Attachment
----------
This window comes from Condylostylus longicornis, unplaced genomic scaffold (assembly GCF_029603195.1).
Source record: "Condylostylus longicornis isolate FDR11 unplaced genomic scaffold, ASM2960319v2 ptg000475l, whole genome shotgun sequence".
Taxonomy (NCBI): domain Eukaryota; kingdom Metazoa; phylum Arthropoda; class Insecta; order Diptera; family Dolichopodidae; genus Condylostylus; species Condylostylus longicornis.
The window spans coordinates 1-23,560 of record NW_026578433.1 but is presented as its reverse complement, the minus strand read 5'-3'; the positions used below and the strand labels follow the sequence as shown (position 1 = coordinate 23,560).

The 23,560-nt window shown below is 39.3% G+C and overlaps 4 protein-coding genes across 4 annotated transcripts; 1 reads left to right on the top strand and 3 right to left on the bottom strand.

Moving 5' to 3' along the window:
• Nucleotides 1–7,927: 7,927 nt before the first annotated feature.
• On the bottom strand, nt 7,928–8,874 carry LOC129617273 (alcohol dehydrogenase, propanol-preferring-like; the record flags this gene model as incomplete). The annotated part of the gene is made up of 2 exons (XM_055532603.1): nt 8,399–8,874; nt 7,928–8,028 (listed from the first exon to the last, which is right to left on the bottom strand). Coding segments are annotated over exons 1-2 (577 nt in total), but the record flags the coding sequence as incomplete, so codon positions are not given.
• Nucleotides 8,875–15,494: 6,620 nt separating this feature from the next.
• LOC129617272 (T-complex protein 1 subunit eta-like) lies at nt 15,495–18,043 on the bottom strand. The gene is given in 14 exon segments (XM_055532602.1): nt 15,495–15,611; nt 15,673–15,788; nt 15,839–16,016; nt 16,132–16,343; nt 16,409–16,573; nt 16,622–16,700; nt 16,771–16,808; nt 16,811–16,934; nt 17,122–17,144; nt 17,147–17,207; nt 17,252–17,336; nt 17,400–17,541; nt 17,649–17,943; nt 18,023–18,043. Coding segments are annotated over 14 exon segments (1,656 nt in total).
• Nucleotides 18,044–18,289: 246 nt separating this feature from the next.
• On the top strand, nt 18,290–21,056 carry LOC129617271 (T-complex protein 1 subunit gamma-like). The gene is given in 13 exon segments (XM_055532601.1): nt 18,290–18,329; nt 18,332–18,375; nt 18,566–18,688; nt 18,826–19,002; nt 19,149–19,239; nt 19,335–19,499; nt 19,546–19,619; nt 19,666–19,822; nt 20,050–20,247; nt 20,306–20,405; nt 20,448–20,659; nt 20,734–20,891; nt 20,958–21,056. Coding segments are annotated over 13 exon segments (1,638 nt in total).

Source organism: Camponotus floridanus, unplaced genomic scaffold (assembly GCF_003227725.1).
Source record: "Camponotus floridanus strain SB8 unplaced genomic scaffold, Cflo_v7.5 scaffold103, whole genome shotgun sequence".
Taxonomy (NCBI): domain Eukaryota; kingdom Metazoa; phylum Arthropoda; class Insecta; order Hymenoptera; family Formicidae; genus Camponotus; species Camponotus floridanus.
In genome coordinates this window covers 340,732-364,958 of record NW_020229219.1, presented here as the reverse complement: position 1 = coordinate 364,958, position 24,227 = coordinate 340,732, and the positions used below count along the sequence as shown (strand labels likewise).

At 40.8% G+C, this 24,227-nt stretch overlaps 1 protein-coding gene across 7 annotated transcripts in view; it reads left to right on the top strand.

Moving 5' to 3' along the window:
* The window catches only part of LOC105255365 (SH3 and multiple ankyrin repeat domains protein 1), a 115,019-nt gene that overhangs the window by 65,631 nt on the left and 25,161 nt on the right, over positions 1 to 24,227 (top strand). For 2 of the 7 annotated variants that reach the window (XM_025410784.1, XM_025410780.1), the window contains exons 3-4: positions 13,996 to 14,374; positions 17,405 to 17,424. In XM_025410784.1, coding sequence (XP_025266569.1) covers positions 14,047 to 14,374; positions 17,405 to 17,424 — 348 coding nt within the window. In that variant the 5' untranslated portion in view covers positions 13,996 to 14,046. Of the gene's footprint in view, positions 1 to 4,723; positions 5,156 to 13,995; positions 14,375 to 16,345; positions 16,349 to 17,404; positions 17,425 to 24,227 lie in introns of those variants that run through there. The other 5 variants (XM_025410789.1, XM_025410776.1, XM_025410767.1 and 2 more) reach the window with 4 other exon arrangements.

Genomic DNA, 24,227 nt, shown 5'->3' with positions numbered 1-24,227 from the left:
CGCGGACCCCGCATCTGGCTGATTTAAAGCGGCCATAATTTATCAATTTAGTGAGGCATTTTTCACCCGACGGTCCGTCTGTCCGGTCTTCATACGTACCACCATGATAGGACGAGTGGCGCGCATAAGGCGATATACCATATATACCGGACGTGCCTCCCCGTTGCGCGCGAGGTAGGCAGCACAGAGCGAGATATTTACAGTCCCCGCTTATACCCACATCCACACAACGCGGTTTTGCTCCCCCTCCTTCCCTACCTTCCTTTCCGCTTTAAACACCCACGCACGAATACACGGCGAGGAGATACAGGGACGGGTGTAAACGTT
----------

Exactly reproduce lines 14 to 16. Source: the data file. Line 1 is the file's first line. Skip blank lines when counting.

Source record: "Camponotus floridanus strain SB8 unplaced genomic scaffold, Cflo_v7.5 scaffold103, whole genome shotgun sequence".
Taxonomy (NCBI): domain Eukaryota; kingdom Metazoa; phylum Arthropoda; class Insecta; order Hymenoptera; family Formicidae; genus Camponotus; species Camponotus floridanus.
In genome coordinates this window covers 340,732-364,958 of record NW_020229219.1, presented here as the reverse complement: position 1 = coordinate 364,958, position 24,227 = coordinate 340,732, and the positions used below count along the sequence as shown (strand labels likewise).